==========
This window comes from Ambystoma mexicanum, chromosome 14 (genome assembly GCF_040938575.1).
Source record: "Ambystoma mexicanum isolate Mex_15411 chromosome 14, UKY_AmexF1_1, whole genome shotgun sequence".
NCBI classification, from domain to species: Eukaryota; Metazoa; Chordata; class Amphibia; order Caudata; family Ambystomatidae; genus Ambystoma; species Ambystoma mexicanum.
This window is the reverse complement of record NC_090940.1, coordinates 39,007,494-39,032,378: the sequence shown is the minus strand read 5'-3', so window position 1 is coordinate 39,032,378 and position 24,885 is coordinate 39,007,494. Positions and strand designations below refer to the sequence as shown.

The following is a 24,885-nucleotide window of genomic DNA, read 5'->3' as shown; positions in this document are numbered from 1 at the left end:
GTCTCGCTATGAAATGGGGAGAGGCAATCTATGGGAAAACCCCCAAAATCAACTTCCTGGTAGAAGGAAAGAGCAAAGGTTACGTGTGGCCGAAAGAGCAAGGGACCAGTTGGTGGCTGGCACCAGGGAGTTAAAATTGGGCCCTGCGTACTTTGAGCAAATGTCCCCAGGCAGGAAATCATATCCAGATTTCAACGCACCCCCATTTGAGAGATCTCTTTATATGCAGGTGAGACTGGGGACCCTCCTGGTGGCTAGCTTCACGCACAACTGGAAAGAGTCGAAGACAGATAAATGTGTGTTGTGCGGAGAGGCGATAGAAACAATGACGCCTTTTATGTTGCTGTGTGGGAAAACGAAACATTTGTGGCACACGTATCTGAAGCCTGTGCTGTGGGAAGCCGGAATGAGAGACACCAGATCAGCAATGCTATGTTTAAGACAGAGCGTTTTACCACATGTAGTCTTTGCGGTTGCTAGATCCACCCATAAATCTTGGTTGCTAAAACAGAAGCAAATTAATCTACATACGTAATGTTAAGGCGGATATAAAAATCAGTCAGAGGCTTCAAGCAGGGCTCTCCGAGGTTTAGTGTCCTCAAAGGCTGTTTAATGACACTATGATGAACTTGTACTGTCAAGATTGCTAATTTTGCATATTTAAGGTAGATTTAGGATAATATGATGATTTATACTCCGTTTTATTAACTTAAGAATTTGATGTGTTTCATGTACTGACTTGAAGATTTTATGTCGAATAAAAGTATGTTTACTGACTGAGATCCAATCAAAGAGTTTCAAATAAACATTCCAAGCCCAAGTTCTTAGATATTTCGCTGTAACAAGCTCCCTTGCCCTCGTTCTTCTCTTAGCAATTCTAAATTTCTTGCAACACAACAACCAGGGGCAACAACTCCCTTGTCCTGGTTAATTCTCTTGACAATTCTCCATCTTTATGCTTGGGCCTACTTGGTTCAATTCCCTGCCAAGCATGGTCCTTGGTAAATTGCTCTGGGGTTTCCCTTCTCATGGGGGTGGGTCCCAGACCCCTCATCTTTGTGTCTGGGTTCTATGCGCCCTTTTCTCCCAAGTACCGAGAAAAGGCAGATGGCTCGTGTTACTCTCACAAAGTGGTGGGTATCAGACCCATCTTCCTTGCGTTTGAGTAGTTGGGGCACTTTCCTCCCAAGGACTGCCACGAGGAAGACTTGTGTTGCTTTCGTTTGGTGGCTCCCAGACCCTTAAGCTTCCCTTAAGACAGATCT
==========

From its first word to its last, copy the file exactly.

This window comes from Ambystoma mexicanum, chromosome 14 (genome assembly GCF_040938575.1).
Source record: "Ambystoma mexicanum isolate Mex_15411 chromosome 14, UKY_AmexF1_1, whole genome shotgun sequence".
NCBI classification, from domain to species: Eukaryota; Metazoa; Chordata; class Amphibia; order Caudata; family Ambystomatidae; genus Ambystoma; species Ambystoma mexicanum.
This window is the reverse complement of record NC_090940.1, coordinates 39,007,494-39,032,378: the sequence shown is the minus strand read 5'-3', so window position 1 is coordinate 39,032,378 and position 24,885 is coordinate 39,007,494. Positions and strand designations below refer to the sequence as shown.

The following is a 24,885-nucleotide window of genomic DNA, read 5'->3' as shown; positions in this document are numbered from 1 at the left end:
GTCTCGCTATGAAATGGGGAGAGGCAATCTATGGGAAAACCCCCAAAATCAACTTCCTGGTAGAAGGAAAGAGCAAAGGTTACGTGTGGCCGAAAGAGCAAGGGACCAGTTGGTGGCTGGCACCAGGGAGTTAAAATTGGGCCCTGCGTACTTTGAGCAAATGTCCCCAGGCAGGAAATCATATCCAGATTTCAACGCACCCCCATTTGAGAGATCTCTTTATATGCAGGTGAGACTGGGGACCCTCCTGGTGGCTAGCTTCACGCACAACTGGAAAGAGTCGAAGACAGATAAATGTGTGTTGTGCGGAGAGGCGATAGAAACAATGACGCCTTTTATGTTGCTGTGTGGGAAAACGAAACATTTGTGGCACACGTATCTGAAGCCTGTGCTGTGGGAAGCCGGAATGAGAGACACCAGATCAGCAATGCTATGTTTAAGACAGAGCGTTTTACCACATGTAGTCTTTGCGGTTGCTAGATCCACCCATAAATCTTGGTTGCTAAAACAGAAGCAAATTAATCTACATACGTAATGTTAAGGCGGATATAAAAATCAGTCAGAGGCTTCAAGCAGGGCTCTCCGAGGTTTAGTGTCCTCAAAGGCTGTTTAATGACACTATGATGAACTTGTACTGTCAAGATTGCTAATTTTGCATATTTAAGGTAGATTTAGGATAATATGATGATTTATACTCCGTTTTATTAACTTAAGAATTTGATGTGTTTCATGTACTGACTTGAAGATTTTATGTCGAATAAAAGTATGTTTACTGACTGAGATCCAATCAAAGAGTTTCAAATAAACATTCCAAGCCCAAGTTCTTAGATATTTCGCTGTAACAAGCTCCCTTGCCCTCGTTCTTCTCTTAGCAATTCTAAATTTCTTGCAACACAACAACCAGGGGCAACAACTCCCTTGTCCTGGTTAATTCTCTTGACAATTCTCCATCTTTATGCTTGGGCCTACTTGGTTCAATTCCCTGCCAAGCATGGTCCTTGGTAAATTGCTCTGGGGTTTCCCTTCTCATGGGGGTGGGTCCCAGACCCCTCATCTTTGTGTCTGGGTTCTATGCGCCCTTTTCTCCCAAGTACCGAGAAAAGGCAGATGGCTCGTGTTACTCTCACAAAGTGGTGGGTATCAGACCCATCTTCCTTGCGTTTGAGTAGTTGGGGCACTTTCCTCCCAAGGACTGCCACGAGGAAGACTTGTGTTGCTTTCGTTTGGTGGCTCCCAGACCCTTAAGCTTCCCTTAAGACAGATCT